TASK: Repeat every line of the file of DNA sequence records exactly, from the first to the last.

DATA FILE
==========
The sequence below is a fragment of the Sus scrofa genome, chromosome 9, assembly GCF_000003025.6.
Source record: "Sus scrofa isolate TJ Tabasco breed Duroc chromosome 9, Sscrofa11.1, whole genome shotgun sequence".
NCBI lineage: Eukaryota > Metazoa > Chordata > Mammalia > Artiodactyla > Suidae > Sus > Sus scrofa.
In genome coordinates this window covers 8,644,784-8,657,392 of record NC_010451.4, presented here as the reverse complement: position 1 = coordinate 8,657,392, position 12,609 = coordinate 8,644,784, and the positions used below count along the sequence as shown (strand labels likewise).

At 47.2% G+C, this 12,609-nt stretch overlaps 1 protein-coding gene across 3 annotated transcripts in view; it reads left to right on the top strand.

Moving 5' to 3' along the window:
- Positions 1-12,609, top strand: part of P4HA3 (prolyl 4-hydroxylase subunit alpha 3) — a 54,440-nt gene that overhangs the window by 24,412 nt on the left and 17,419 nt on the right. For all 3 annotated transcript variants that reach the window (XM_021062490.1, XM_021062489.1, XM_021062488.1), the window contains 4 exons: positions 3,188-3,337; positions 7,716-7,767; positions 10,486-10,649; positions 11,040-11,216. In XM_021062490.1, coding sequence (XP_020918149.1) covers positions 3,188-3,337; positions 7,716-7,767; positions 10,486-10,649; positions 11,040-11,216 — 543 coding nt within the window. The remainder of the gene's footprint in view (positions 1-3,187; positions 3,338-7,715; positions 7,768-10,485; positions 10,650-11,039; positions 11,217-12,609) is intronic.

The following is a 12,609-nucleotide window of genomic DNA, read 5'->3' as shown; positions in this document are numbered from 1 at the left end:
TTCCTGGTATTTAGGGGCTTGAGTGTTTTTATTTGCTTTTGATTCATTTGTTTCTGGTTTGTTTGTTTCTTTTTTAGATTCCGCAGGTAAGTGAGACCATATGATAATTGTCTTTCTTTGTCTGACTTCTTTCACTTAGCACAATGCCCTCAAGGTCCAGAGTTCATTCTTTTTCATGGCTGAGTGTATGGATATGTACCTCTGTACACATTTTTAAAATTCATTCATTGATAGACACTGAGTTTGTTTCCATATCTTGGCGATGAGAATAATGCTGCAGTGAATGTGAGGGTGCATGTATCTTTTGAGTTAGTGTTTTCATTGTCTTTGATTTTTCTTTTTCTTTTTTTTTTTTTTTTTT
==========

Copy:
The sequence below is a fragment of the Sus scrofa genome, chromosome 9, assembly GCF_000003025.6.
Source record: "Sus scrofa isolate TJ Tabasco breed Duroc chromosome 9, Sscrofa11.1, whole genome shotgun sequence".
NCBI lineage: Eukaryota > Metazoa > Chordata > Mammalia > Artiodactyla > Suidae > Sus > Sus scrofa.
In genome coordinates this window covers 8,644,784-8,657,392 of record NC_010451.4, presented here as the reverse complement: position 1 = coordinate 8,657,392, position 12,609 = coordinate 8,644,784, and the positions used below count along the sequence as shown (strand labels likewise).

At 47.2% G+C, this 12,609-nt stretch overlaps 1 protein-coding gene across 3 annotated transcripts in view; it reads left to right on the top strand.

Moving 5' to 3' along the window:
- Positions 1-12,609, top strand: part of P4HA3 (prolyl 4-hydroxylase subunit alpha 3) — a 54,440-nt gene that overhangs the window by 24,412 nt on the left and 17,419 nt on the right. For all 3 annotated transcript variants that reach the window (XM_021062490.1, XM_021062489.1, XM_021062488.1), the window contains 4 exons: positions 3,188-3,337; positions 7,716-7,767; positions 10,486-10,649; positions 11,040-11,216. In XM_021062490.1, coding sequence (XP_020918149.1) covers positions 3,188-3,337; positions 7,716-7,767; positions 10,486-10,649; positions 11,040-11,216 — 543 coding nt within the window. The remainder of the gene's footprint in view (positions 1-3,187; positions 3,338-7,715; positions 7,768-10,485; positions 10,650-11,039; positions 11,217-12,609) is intronic.

The following is a 12,609-nucleotide window of genomic DNA, read 5'->3' as shown; positions in this document are numbered from 1 at the left end:
TTCCTGGTATTTAGGGGCTTGAGTGTTTTTATTTGCTTTTGATTCATTTGTTTCTGGTTTGTTTGTTTCTTTTTTAGATTCCGCAGGTAAGTGAGACCATATGATAATTGTCTTTCTTTGTCTGACTTCTTTCACTTAGCACAATGCCCTCAAGGTCCAGAGTTCATTCTTTTTCATGGCTGAGTGTATGGATATGTACCTCTGTACACATTTTTAAAATTCATTCATTGATAGACACTGAGTTTGTTTCCATATCTTGGCGATGAGAATAATGCTGCAGTGAATGTGAGGGTGCATGTATCTTTTGAGTTAGTGTTTTCATTGTCTTTGATTTTTCTTTTTCTTTTTTTTTTTTTTTTTT